Safe haven found | Berwick Star News
Emily Chapman Laing
Homeless duo 34-year-old Scott and three-year-old Razor were showered with generosity over the King’s Birthday long weekend.
“There’s hope for the homeless,“ Scott said.
Scott and Razor began the weekend on Saturday 10 June sleeping on the street outside Cranbourne Park Shopping Centre, where Scott said the security team had gifted Razor with a bed and his very own security vest.
The weekend ended with Scott and Razor having half a house to themselves after the community rallied to find them a safe haven from the cold.
“It doesn’t actually happen like that really,“ Scott said.
“A lot of people are homeless for different reasons and sometimes you just have to make things visual for other people to see that not everybody out there is looking for drugs.
“They’re actually trying to change, to do the right thing.“
Nicole’s mum noticed Scott when she was working in Cranbourne, prompting Nicole to set up a Facebook post looking for a safe place for him to stay.
“We came back down an hour later, took him soup and a hot chocolate and went through the offers,“ Nicole said.
While Nicole, her mum and Scott’s future housemate Hayley were cautious at first, Nicole said they found Scott to be genuine, kind and not at all predatory.
“I just asked him questions whether he liked it or not,“ Nicole said.
“If he was going to come here to Hayley, I wanted to make sure she was going to be safe and that I wasn’t letting just anyone into her house.
“But he answered everything truthfully and he was fine.“
On Sunday 11 June, local Hampton Park man Robert picked Scott and Razor up and offered them his couch for the night.
“He’s got two kids himself and I felt like it was a test to see exactly what the puppy was like with kids and that sort of stuff,“ Scott said.
By Monday, he was gifted half of a house, which he now shares with Cranbourne single mum Hayley and her daughter.
Over the days since then, donations have been pouring in to get Scott and Razor the household furnishings they need, from couches, to a bed, to TVs, clothes and more.
Nicole said she was surprised when most of the people reaching out to offer Scott a place to stay were single mums.
Scott and Nicole chocked it up to maternal instinct and the fact many of those offering had survived their own traumatic pasts.
Once he found himself on the street, Scott said he was left without options.
“Having a dog it’s hard enough as it is to get a place,“ he said.
“But when your ID is taken from you, you can’t get a house.
“I can’t just go into a real estate and be like ’Hey, give me a house, I have no ID though’.“
Scott said this left him on the street “being watched by everyone and used by everyone“, especially those who “aren’t really homeless“.
“People need to understand not all of them are actually homeless.
“Some of them are just trying to use the money to get drugs instead of food, then going back to their sharehouse.“
Scott said there are also issues with “undercover cops“ pretending to be homeless to get information on dealers.
Victoria Police were unable to confirm or deny this claim.
The winter weather wasn’t a concern for Scott, who considers himself “a wanderer“.
“I’m used to the weather and I’m pretty outdoorsy,“ he said.
“When I wander sometimes there’s no roof, or walls.
“You’ve always got nature out there.“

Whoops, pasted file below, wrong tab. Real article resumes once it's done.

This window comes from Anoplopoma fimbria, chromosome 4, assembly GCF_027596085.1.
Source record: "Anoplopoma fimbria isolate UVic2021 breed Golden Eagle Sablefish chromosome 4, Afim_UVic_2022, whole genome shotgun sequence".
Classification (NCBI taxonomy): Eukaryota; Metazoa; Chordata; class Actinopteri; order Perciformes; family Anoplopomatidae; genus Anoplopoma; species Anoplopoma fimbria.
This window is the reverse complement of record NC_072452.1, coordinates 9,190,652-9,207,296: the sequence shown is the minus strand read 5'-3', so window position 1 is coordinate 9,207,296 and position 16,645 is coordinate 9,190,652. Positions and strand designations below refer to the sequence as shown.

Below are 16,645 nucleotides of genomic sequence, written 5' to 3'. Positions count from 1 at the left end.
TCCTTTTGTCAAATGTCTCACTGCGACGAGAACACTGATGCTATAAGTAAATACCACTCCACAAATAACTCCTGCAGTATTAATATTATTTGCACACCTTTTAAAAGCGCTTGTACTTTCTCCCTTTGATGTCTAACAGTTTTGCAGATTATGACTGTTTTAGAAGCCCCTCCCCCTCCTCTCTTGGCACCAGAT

Razor came into Scott’s life two years ago, given as a gift when he was 16 months old.
Scott said Razor is an army trained Cane Corso, a security dog who knows his commands and keeps Scott safe on the street.
Now that the duo have the comfort of a home, Razor has gone from alert security dog to a sweet lap puppy.
“When he’s at home he tends not to listen to anything,“ Scott said.
“But when he’s out in the street, it’s all commands.“
On the street, Scott was sometimes approached with disdain from passersby who considered him selfish for having Razor by his side, but Razor wouldn’t have it any other way.
“I can have him off lead and sleep all night, for 12 hours straight, and he’ll still be there in the morning and wouldn’t even leg it,“ he said.
Scott said being homeless and having a pet, people tend to help the pet more than the person.
“Whenever people saw me angry it was mainly because I turned around to certain people because of they way they handled handing over dog food and the comments they would say with it,“ he said.
“They’d say he needs to make sacrifices, to put Razor in Pets of the Homeless, but they’ll take your dog when you don’t want to be separated,“ Nicole added.
Scott also explained how pedestrians would pat Razor without any caution or permission.
“98 per cent of people will actually walk up and pat him,“ he said.
“I’d have a crack at them because you can’t just pet someone else’s dog.
“Especially his type of dog when you hear all the news about dog attacks, why would you just go up and pat them and then call the council and say there’s a scary looking dog.“
Razor now has two new friends to help him get used to his new home, German Shepherd Mia and Greyhound Stewie and he has grown very fond of his human housemates too.
“As soon as he hears the other housemates voice, he starts sooking for them,“ Scott said.
“He’s trained to look after the family, that’s his role.“
Scott said the one thing he wishes the community would understand about people who live on the street is “some of them are actually trying“.
“And that, you know, some of them turn into psychos because they’re pushed to it, because maybe they don’t have the willpower to control it.
“Some people snap, especially if they’ve got a mental illness, and they’re getting sick of asking for help.
“Sometimes jail is just better, it’s three meals a day instead of sitting there with a hat asking for people to help.“